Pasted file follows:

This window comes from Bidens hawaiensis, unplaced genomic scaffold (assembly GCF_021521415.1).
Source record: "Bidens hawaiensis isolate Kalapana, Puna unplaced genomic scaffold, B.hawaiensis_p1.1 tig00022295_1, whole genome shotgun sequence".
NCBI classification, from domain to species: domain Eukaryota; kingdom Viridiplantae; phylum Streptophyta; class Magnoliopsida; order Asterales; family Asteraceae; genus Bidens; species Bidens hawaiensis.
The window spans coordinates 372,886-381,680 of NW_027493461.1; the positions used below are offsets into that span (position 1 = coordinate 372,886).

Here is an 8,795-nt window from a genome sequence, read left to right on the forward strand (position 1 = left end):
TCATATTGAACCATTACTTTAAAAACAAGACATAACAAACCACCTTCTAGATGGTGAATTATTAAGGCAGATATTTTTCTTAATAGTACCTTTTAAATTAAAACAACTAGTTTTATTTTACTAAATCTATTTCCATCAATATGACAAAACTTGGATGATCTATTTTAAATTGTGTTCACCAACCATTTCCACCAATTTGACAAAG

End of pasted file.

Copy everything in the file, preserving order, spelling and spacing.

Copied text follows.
This window comes from Bidens hawaiensis, unplaced genomic scaffold (assembly GCF_021521415.1).
Source record: "Bidens hawaiensis isolate Kalapana, Puna unplaced genomic scaffold, B.hawaiensis_p1.1 tig00022295_1, whole genome shotgun sequence".
NCBI classification, from domain to species: domain Eukaryota; kingdom Viridiplantae; phylum Streptophyta; class Magnoliopsida; order Asterales; family Asteraceae; genus Bidens; species Bidens hawaiensis.
The window spans coordinates 372,886-381,680 of NW_027493461.1; the positions used below are offsets into that span (position 1 = coordinate 372,886).

Here is an 8,795-nt window from a genome sequence, read left to right on the forward strand (position 1 = left end):
TCATATTGAACCATTACTTTAAAAACAAGACATAACAAACCACCTTCTAGATGGTGAATTATTAAGGCAGATATTTTTCTTAATAGTACCTTTTAAATTAAAACAACTAGTTTTATTTTACTAAATCTATTTCCATCAATATGACAAAACTTGGATGATCTATTTTAAATTGTGTTCACCAACCATTTCCACCAATTTGACAAAG